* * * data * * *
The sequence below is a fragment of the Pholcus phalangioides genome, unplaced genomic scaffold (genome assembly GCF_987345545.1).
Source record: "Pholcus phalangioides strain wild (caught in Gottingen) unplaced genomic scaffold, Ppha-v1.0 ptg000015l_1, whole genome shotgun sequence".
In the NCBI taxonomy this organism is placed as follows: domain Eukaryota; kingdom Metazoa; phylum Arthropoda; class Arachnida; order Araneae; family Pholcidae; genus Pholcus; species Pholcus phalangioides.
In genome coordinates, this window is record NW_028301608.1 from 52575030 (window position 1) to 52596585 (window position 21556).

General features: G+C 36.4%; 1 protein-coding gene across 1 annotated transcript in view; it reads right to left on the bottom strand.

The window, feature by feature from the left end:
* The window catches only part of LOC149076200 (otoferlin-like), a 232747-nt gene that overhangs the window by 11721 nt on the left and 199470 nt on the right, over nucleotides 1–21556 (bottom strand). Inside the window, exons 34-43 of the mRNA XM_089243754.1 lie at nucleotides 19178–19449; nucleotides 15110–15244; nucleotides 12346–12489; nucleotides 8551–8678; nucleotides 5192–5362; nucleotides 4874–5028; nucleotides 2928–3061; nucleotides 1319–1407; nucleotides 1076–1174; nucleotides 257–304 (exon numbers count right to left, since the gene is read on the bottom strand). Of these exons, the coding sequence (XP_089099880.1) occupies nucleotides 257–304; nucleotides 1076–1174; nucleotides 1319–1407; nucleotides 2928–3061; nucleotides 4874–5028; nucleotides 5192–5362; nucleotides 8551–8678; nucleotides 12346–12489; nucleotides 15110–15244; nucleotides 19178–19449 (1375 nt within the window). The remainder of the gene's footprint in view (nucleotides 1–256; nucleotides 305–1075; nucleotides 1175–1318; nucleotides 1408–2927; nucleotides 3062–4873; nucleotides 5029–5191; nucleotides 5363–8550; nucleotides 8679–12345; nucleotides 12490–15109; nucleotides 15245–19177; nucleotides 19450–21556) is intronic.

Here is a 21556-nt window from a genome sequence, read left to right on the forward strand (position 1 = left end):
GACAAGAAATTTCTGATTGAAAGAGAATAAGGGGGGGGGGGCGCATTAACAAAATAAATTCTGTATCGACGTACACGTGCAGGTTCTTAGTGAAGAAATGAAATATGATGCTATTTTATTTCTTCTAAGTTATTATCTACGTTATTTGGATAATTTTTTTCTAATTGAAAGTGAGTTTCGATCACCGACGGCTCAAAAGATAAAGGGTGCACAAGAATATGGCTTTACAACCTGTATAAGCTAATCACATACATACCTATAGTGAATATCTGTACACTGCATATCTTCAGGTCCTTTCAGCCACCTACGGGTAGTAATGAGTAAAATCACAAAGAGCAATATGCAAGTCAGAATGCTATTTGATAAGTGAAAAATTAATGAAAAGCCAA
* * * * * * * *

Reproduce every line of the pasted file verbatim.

The sequence below is a fragment of the Pholcus phalangioides genome, unplaced genomic scaffold (genome assembly GCF_987345545.1).
Source record: "Pholcus phalangioides strain wild (caught in Gottingen) unplaced genomic scaffold, Ppha-v1.0 ptg000015l_1, whole genome shotgun sequence".
In the NCBI taxonomy this organism is placed as follows: domain Eukaryota; kingdom Metazoa; phylum Arthropoda; class Arachnida; order Araneae; family Pholcidae; genus Pholcus; species Pholcus phalangioides.
In genome coordinates, this window is record NW_028301608.1 from 52575030 (window position 1) to 52596585 (window position 21556).

General features: G+C 36.4%; 1 protein-coding gene across 1 annotated transcript in view; it reads right to left on the bottom strand.

The window, feature by feature from the left end:
* The window catches only part of LOC149076200 (otoferlin-like), a 232747-nt gene that overhangs the window by 11721 nt on the left and 199470 nt on the right, over nucleotides 1–21556 (bottom strand). Inside the window, exons 34-43 of the mRNA XM_089243754.1 lie at nucleotides 19178–19449; nucleotides 15110–15244; nucleotides 12346–12489; nucleotides 8551–8678; nucleotides 5192–5362; nucleotides 4874–5028; nucleotides 2928–3061; nucleotides 1319–1407; nucleotides 1076–1174; nucleotides 257–304 (exon numbers count right to left, since the gene is read on the bottom strand). Of these exons, the coding sequence (XP_089099880.1) occupies nucleotides 257–304; nucleotides 1076–1174; nucleotides 1319–1407; nucleotides 2928–3061; nucleotides 4874–5028; nucleotides 5192–5362; nucleotides 8551–8678; nucleotides 12346–12489; nucleotides 15110–15244; nucleotides 19178–19449 (1375 nt within the window). The remainder of the gene's footprint in view (nucleotides 1–256; nucleotides 305–1075; nucleotides 1175–1318; nucleotides 1408–2927; nucleotides 3062–4873; nucleotides 5029–5191; nucleotides 5363–8550; nucleotides 8679–12345; nucleotides 12490–15109; nucleotides 15245–19177; nucleotides 19450–21556) is intronic.

Here is a 21556-nt window from a genome sequence, read left to right on the forward strand (position 1 = left end):
GACAAGAAATTTCTGATTGAAAGAGAATAAGGGGGGGGGGGCGCATTAACAAAATAAATTCTGTATCGACGTACACGTGCAGGTTCTTAGTGAAGAAATGAAATATGATGCTATTTTATTTCTTCTAAGTTATTATCTACGTTATTTGGATAATTTTTTTCTAATTGAAAGTGAGTTTCGATCACCGACGGCTCAAAAGATAAAGGGTGCACAAGAATATGGCTTTACAACCTGTATAAGCTAATCACATACATACCTATAGTGAATATCTGTACACTGCATATCTTCAGGTCCTTTCAGCCACCTACGGGTAGTAATGAGTAAAATCACAAAGAGCAATATGCAAGTCAGAATGCTATTTGATAAGTGAAAAATTAATGAAAAGCCAA